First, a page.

If you are interested in reducing the impact of your carbon footprint in order to live a more environmentally-friendly lifestyle, you might want to think about the ways that you are allowing energy to escape throughout your home. Whether it's winter or summer, most homes are prone to leaking energy, which causes utility bills to skyrocket.
While this is an obvious financial concern, it's a serious issue if you are interested in going green as well. If you have an older home, you may be losing more energy than you realize due to drafty windows and doors that haven't been replaced in years.
There are a few ways that you can improve your energy conservation efforts on a season-by-season basis. Spring is a great time to start planning upgrades that will prepare your home to handle the bitter cold weather that will return once next winter begins.
Insulating your home properly and taking preventative measures can reduce the need to crank up the thermostat when cold weather arrives. Think about installing radiant heating in your flooring, which will use less energy than relying on your heating system alone to keep the house warm. Radiant heat will keep you comfortable and reduce your energy consumption, thus improving your sustainability.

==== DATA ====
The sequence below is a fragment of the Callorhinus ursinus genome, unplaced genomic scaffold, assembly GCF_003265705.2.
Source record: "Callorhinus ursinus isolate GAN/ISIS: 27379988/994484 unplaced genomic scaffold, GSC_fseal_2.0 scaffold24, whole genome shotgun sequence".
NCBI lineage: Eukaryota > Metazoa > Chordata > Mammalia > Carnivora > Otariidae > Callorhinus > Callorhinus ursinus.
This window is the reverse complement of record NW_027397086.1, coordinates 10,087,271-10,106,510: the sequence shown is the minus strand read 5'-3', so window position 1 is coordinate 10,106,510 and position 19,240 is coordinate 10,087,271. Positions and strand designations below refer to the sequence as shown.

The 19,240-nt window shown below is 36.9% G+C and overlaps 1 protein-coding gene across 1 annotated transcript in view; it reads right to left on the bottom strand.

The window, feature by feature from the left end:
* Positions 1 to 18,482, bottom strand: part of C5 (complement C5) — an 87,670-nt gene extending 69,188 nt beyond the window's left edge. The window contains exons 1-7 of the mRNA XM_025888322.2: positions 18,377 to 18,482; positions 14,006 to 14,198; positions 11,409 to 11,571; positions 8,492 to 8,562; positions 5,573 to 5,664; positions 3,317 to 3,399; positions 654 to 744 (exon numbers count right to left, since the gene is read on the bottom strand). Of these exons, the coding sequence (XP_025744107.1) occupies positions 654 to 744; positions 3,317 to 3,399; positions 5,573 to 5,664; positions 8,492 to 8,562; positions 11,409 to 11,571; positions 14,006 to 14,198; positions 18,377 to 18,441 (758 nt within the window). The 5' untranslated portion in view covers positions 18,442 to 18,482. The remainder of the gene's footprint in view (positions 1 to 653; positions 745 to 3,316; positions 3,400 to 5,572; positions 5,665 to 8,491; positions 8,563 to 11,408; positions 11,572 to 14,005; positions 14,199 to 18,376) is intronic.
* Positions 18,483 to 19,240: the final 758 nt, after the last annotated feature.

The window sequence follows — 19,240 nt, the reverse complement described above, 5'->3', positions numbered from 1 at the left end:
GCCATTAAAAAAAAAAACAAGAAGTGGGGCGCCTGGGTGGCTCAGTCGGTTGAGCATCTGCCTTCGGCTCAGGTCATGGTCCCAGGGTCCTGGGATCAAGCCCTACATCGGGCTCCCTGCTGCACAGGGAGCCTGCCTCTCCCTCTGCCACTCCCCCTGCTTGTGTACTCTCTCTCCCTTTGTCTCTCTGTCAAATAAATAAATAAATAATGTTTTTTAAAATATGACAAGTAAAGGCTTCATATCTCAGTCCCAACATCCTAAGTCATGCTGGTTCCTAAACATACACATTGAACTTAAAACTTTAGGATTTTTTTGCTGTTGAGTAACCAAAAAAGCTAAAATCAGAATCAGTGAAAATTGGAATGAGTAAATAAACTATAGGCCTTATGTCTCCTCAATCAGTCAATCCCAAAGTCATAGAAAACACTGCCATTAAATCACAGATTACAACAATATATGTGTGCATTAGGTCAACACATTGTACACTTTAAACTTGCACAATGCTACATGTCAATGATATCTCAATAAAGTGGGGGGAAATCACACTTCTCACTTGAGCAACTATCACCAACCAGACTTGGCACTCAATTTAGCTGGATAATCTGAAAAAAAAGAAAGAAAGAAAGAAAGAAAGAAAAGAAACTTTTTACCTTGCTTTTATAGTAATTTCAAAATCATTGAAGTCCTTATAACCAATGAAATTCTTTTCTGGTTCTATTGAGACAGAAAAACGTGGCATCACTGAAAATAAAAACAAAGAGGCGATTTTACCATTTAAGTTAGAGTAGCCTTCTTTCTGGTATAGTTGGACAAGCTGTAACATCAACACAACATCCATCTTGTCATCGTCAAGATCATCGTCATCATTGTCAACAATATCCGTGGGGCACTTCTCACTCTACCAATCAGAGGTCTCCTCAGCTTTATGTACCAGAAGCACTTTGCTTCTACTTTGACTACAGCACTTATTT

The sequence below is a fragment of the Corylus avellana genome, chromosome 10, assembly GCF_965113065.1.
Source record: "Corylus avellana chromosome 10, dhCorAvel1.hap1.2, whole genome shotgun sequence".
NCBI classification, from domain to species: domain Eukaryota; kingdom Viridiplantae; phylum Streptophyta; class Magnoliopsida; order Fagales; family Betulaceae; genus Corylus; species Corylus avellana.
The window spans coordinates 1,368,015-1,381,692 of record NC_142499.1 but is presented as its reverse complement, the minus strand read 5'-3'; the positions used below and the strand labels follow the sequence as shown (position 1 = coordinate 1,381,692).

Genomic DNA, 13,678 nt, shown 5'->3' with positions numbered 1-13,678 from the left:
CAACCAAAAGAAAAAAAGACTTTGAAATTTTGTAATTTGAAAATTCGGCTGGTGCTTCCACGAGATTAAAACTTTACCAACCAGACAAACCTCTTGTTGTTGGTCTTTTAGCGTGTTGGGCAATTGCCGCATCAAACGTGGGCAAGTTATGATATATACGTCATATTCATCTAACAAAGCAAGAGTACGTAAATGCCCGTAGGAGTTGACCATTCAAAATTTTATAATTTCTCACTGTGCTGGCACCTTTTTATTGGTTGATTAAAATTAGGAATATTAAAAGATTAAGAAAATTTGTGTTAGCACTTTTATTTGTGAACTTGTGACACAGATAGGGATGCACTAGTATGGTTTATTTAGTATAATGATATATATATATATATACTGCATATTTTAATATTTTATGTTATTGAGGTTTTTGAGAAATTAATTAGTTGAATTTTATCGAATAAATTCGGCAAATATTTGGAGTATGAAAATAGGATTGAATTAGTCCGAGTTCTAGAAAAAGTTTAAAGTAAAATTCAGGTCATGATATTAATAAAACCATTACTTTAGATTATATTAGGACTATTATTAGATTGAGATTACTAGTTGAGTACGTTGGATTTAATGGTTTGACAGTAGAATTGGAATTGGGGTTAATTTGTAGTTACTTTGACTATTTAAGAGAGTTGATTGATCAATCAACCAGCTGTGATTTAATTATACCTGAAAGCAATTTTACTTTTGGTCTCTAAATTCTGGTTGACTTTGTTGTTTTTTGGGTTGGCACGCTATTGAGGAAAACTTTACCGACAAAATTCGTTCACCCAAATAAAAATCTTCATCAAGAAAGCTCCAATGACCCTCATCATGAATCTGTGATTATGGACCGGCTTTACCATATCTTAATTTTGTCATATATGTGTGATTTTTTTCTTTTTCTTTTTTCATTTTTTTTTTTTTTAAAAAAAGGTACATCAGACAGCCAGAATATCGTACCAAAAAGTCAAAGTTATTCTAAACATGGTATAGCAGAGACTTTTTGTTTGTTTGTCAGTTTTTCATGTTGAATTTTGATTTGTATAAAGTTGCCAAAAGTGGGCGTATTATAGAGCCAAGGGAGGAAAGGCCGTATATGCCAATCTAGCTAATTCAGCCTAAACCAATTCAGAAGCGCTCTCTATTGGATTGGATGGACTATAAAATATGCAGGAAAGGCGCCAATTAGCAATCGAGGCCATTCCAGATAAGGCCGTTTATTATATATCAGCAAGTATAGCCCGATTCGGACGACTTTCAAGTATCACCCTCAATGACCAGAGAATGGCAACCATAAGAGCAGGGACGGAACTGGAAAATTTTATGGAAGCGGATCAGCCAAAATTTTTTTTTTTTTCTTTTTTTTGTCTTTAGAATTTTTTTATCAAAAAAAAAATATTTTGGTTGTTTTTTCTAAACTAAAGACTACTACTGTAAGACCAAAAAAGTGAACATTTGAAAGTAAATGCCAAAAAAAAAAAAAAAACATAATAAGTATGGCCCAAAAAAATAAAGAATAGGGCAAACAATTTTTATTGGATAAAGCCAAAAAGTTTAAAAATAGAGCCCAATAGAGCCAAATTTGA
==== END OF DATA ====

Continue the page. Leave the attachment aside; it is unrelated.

To further decrease your reliance on energy-sapping central heating, you might want to install double-pane windows. Single-pane windows provide minimal protection against the cold and strong drafts during winter. Alternatively, you can apply insulating plastic film on the windows instead to help reduce heating costs. Think about placing weather stripping along drafty doors as well to keep warmth from leaking.
In the summer, keep your cooling costs low by using ceiling fans and opening windows. If you need to use an air conditioner, consider keeping it on for just a few hours to cool down the house intermittently. Use drapes to prevent sunlight from flooding into your rooms and overheating the interior during the spring and summer when the sun is the strongest. Thermal curtains are ideal in rooms of the home that face direct sunlight for most of the day.
If you have old window frames, TLC recommends using caulk to fill in the gaps and prevent energy from leaking throughout the year. Making these changes to your living spaces can help you be green and save green in the process.
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